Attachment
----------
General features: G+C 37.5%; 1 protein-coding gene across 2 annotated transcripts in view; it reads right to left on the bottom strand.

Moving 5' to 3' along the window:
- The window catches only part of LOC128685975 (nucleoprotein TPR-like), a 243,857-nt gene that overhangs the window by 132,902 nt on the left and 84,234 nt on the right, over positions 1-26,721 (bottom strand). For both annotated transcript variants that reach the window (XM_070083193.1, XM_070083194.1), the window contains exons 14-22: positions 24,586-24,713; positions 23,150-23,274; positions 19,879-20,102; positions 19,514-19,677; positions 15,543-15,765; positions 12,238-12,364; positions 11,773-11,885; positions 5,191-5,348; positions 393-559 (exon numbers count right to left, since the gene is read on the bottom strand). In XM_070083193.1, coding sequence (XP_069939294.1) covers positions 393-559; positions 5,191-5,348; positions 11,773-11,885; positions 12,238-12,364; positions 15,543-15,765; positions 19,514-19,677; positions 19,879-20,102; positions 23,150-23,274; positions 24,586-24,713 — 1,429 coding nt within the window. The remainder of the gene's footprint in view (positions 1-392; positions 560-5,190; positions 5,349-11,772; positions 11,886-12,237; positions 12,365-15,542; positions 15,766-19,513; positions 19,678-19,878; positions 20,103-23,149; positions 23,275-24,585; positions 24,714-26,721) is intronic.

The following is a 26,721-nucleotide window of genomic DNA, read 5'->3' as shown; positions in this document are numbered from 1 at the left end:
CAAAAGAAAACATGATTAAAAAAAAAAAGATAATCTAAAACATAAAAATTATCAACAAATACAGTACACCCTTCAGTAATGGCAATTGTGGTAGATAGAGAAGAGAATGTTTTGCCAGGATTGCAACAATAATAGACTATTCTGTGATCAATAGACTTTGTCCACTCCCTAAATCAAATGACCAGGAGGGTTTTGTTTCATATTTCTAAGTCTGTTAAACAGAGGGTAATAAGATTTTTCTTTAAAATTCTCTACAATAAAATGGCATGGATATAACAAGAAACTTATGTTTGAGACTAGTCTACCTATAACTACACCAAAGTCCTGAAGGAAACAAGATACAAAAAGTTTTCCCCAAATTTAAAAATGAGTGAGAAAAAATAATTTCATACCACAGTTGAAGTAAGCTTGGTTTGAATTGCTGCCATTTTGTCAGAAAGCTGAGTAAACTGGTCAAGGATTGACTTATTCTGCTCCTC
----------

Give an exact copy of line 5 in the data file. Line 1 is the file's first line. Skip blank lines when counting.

CAAAAGAAAACATGATTAAAAAAAAAAAGATAATCTAAAACATAAAAATTATCAACAAATACAGTACACCCTTCAGTAATGGCAATTGTGGTAGATAGAGAAGAGAATGTTTTGCCAGGATTGCAACAATAATAGACTATTCTGTGATCAATAGACTTTGTCCACTCCCTAAATCAAATGACCAGGAGGGTTTTGTTTCATATTTCTAAGTCTGTTAAACAGAGGGTAATAAGATTTTTCTTTAAAATTCTCTACAATAAAATGGCATGGATATAACAAGAAACTTATGTTTGAGACTAGTCTACCTATAACTACACCAAAGTCCTGAAGGAAACAAGATACAAAAAGTTTTCCCCAAATTTAAAAATGAGTGAGAAAAAATAATTTCATACCACAGTTGAAGTAAGCTTGGTTTGAATTGCTGCCATTTTGTCAGAAAGCTGAGTAAACTGGTCAAGGATTGACTTATTCTGCTCCTC